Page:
Q: I read Honda is dropping its sponsorship of the two-seater, so I have a better idea. I would think Honda or IndyCar or whoever would get more bang for the buck giving people rides in the pace car or some other suitable street car. I know it’s not an IndyCar but who wouldn’t like taking a hot lap around St Pete, Road America, Laguna Seca, etc. during some downtime at the track during a race weekend? Honestly, would you rather take a hot lap around the track in the pace car, or watch some celeb you’ll never meet drive by in the two-seater? Personally, I’d love to go for a hot lap at my beloved St Pete Grand Prix, even in just a street car. How many people actually got to ride in the two-seater during a race weekend anyway? A dozen? It’s a lot of overhead for a relatively small number of people.
Put a passenger in the right seat of the pace car, his or her two kids in the back seat and off you go. It doesn’t have to be Mario driving. Oriol, Zach, Carlos, any former IndyCar driver would be a thrill for most people. And it doesn’t have to be at 50 percent of race speed either. ‘Fast’ is fast enough. Give the kids pictures of themselves in the car (they can be emailed for free). Give them a hundred trading cards of IndyCars and drivers to take to school and give to their friends. Post the video online so they can show their friends and families they got to go for a ride on the race track.
RM: Gotta disagree, and all you have to do is talk to someone who rode with Mario in the Honda two-seater to understand the once-in-a-lifetime reactions. Trust me, a CEO from a company considering an IndyCar sponsorship is a lot more likely to sign on after having his breath taken away by Mario. It works. I saw the Texaco CEO nearly have a heart attack at Laguna Seca after two laps with Andretti. They put a cold compress on his head, helped him to his feet and then he went in and re-upped a contract for millions. Pace car rides are cool too, and they already happen at most races, but they’re nothing like hugging the ground at 170 mph with M-A-R-I-O.
Q: I hope all is well for you health-wise. Said health has kept you away from the track, which means you’ve been watching the races like most of us do, on television. Whenever you are asked about some aspect of the TV broadcast, you have answered with some form of “I didn’t see it because I was at the track.” So, what do you think? Did you see things in the broadcast that made you think “this is pretty good and that’s really bad,” or “I wish they’d do that and not this?” Do you see why certain questions are asked? Your thoughts please.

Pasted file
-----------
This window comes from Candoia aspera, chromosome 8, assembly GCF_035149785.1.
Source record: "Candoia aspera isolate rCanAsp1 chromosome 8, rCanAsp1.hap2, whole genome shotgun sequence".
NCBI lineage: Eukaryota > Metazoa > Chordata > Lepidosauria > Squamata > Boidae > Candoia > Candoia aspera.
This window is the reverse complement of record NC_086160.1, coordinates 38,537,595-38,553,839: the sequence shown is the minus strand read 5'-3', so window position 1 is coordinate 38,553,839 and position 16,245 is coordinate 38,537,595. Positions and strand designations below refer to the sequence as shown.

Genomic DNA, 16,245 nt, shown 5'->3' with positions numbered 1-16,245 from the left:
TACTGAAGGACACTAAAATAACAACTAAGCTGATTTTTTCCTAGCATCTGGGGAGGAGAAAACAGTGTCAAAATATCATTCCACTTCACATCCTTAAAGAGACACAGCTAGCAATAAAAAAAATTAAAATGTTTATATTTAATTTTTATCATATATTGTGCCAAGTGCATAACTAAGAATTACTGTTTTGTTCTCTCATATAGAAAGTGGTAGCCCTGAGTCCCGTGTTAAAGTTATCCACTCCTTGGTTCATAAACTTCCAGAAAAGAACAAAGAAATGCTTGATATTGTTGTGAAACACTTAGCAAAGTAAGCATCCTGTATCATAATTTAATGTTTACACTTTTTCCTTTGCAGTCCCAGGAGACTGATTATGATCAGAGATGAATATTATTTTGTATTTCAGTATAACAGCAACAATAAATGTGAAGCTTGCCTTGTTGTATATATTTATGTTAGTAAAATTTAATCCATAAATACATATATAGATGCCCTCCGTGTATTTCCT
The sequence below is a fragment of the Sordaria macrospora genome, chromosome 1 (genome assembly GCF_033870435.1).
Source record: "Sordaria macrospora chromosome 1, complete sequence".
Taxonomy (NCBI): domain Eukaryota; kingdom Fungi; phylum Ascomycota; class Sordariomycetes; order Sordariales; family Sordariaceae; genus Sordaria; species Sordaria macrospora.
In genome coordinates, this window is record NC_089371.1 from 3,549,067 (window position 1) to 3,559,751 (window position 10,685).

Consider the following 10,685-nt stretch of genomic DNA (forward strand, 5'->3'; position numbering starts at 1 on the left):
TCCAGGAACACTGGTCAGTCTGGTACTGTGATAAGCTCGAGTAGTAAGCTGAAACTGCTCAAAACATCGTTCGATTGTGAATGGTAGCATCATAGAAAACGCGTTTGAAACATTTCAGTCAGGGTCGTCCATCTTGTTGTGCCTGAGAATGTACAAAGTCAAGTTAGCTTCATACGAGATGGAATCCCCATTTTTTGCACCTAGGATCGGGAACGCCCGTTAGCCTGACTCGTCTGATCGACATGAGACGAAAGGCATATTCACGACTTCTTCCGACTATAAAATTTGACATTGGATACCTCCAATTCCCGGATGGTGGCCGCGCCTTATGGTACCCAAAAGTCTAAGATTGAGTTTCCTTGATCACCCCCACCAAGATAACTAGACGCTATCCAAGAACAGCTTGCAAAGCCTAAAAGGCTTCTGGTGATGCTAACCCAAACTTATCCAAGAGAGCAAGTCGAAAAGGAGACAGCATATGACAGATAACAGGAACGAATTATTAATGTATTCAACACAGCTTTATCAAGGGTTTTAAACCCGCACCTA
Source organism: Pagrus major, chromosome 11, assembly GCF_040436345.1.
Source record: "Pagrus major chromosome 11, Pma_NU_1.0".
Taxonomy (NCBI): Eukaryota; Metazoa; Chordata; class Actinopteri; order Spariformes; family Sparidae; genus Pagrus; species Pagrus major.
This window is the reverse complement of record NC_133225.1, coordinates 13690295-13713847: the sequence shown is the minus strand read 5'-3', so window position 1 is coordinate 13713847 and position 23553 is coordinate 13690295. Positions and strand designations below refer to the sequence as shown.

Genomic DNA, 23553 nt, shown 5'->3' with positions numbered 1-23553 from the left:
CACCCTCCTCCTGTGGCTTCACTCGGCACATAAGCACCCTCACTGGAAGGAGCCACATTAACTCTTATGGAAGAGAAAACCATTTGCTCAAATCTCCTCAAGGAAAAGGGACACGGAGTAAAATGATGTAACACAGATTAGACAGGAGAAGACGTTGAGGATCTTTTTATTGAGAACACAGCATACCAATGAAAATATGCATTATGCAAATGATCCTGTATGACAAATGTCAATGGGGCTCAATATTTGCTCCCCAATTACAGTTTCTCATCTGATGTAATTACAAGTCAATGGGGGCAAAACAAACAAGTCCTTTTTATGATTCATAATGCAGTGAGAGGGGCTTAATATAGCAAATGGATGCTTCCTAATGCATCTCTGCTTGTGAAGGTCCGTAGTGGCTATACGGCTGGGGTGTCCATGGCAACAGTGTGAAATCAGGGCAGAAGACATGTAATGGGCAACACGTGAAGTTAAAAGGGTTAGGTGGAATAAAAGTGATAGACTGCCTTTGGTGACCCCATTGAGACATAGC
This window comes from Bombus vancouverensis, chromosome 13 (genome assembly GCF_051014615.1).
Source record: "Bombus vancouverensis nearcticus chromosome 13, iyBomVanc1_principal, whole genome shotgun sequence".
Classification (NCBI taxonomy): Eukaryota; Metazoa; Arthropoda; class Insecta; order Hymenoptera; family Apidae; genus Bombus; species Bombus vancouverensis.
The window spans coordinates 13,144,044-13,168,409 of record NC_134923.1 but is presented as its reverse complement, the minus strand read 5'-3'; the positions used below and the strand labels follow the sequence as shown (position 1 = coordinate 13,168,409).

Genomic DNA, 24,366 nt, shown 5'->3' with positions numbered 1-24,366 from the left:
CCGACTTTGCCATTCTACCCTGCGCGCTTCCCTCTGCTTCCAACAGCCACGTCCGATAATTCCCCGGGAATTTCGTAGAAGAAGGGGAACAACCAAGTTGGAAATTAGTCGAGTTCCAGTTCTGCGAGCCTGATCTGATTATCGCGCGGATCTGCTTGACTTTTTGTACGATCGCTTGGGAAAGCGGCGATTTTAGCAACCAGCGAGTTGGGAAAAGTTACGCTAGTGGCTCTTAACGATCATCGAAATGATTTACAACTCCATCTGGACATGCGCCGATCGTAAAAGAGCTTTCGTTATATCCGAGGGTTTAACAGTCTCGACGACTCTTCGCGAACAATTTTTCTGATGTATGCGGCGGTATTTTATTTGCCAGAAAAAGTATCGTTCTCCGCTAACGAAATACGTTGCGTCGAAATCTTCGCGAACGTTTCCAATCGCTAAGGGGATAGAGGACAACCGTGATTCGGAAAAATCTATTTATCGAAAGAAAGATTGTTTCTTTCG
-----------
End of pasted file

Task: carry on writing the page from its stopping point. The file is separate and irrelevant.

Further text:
Tim Davis, Detroit, MI
RM: I’m always impressed that our booth guys stay on top of the races, and Townsend correcting P.T. every five laps can be entertaining. I hear a lot of complaints about the engine sounds drowning out our announcers, so I guess that’s the biggest obstacle. I’d like to see us do more fun things in pre-race and have a historical segment, but you can’t do much in 30 minutes and I appreciated my bosses letting me do essays this season because the fans seem to like the themes. There are always instances when you wish someone would have said something different, but it’s live television so I think the NBC team has good chemistry and solid reporting.
Q: In what way is Sarah Fisher involved with IndyCar now?
RM: She was occasionally driving the pace car, but I think between her go-kart tracks in Indy and Florida, Whiteland Raceway and her two kids, she’s pretty busy.
Q: Unfortunately due to my age, I spent my formative years in the ‘80s. So the only Gary Bettenhausen I really saw was the Indy part-timer. I am aware of his 1974 Syracuse crash and the effect it left on his left arm. Yet I am curious to know how Gary was able to drive Indy cars and shift while steering? From what the internet tells me, I see that Gary B raced in three road races in an Indianapolis Car in 1977 and 1984. In ‘77, he finished second at MoSport, ran 13th at Portland in ’84 and didn’t qualify at Road America. So my question is, how much of a struggle was it for Gary B to run those races and how did he pull that second place off? He had some unfortunate runs at Indy in the ‘80s, but in hindsight, do you think he could have been competitive running a full schedule in something a little better than the Leader Card equipment?
Ryan T from Nebraska
RM: He did it because he was most determined racer I’ve ever met, and he came from 32nd to third in a ^%$# box in 1980, so of course he could have won Indy in a good car. We always kidded him that if he hasn’t been so stubborn and not got fired by Penske, he’d be a five-time Indy winner and we would have never heard of Sneva or Mears. But let his son Todd tell you how he handled road racing with one arm: “I believe both of those cars shifted on the right side, and he was able to steer well enough with his left arm to shift. When he started road racing in Indy cars, he took the Skip Barber racing school and was the fastest of his class if I recall correctly.”
Q: CART declared bankruptcy after the 2003 season and the remains of the series went into bankruptcy court. The judge ruled against Tony George even though he had the higher bid. I believe the judge’s reasoning was this was to satisfy the contracts of the sponsors and vendors. Do you believe this was the correct decision? To me, all it did was delay the inevitable merger.
Alan, Indianapolis, IN
RM: It probably was at the time, because you had all these teams, cars and contracts and as I recall the judge’s logic was that they might be put out of business if Champ Car was bought by T.G. In hindsight, it prolonged open-wheel agony for five more years.